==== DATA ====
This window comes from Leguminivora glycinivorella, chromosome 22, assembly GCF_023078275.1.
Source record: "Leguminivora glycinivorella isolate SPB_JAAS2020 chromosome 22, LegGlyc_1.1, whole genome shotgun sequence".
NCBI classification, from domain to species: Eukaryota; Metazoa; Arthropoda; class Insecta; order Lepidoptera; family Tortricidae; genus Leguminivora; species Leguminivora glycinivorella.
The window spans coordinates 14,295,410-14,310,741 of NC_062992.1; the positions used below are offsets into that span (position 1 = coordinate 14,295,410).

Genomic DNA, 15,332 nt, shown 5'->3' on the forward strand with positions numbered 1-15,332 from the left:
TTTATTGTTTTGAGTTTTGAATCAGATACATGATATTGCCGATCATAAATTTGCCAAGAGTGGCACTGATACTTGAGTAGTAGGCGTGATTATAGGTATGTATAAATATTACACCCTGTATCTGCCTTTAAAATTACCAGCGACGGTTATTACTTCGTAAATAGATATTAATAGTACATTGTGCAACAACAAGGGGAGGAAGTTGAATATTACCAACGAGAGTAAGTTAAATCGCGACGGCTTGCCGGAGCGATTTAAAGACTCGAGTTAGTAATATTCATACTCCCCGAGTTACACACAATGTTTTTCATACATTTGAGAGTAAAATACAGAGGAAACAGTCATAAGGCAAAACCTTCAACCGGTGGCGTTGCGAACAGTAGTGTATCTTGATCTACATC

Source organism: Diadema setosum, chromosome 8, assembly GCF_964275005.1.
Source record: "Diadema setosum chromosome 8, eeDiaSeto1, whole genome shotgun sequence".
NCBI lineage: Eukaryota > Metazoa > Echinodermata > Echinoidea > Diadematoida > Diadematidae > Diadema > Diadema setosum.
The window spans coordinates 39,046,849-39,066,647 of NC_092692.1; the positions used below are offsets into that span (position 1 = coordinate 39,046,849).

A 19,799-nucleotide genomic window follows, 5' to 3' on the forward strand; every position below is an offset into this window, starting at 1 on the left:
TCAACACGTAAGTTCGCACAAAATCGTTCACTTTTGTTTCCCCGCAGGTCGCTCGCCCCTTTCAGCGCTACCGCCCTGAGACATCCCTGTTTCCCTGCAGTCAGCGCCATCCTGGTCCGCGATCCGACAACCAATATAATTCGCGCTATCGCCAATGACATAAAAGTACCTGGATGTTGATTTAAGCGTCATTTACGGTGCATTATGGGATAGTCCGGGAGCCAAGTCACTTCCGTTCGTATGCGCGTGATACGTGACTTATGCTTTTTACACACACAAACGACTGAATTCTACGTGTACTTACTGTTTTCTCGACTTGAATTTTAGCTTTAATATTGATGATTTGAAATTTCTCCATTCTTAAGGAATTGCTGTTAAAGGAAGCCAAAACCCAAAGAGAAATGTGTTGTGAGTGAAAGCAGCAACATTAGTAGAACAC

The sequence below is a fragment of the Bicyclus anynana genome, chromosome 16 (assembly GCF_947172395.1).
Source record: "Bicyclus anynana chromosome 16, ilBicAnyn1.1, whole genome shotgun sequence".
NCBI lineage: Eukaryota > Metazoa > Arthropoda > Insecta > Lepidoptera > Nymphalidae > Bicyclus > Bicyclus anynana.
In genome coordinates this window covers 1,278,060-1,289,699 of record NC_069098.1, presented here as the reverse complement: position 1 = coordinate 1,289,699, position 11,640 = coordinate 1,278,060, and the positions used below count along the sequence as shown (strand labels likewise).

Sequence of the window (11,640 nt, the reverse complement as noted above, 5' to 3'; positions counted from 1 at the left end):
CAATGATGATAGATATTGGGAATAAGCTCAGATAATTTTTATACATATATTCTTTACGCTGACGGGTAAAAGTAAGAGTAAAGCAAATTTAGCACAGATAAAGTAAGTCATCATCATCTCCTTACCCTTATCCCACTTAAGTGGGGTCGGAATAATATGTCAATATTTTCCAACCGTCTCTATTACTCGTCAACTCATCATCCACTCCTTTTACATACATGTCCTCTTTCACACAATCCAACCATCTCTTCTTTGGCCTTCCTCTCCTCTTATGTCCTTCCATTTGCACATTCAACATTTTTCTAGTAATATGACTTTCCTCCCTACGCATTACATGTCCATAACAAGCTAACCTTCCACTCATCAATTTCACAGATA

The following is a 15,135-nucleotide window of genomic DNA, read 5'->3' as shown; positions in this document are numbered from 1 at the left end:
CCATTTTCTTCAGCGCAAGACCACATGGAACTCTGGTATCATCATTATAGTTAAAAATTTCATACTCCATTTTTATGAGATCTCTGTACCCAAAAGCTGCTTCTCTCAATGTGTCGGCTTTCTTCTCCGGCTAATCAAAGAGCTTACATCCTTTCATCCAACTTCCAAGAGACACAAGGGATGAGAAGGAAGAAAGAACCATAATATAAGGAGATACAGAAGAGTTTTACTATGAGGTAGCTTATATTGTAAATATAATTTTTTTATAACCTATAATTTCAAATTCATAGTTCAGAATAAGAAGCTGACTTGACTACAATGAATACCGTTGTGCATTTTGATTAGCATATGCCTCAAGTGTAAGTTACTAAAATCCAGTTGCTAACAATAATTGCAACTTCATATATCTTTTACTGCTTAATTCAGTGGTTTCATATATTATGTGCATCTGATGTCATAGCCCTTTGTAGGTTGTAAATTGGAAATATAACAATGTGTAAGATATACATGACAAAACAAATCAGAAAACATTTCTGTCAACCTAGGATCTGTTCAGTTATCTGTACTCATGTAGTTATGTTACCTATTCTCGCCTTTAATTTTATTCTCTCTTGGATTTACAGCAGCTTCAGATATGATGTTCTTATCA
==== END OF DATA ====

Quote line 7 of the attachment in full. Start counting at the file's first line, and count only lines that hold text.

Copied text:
Source organism: Diadema setosum, chromosome 8, assembly GCF_964275005.1.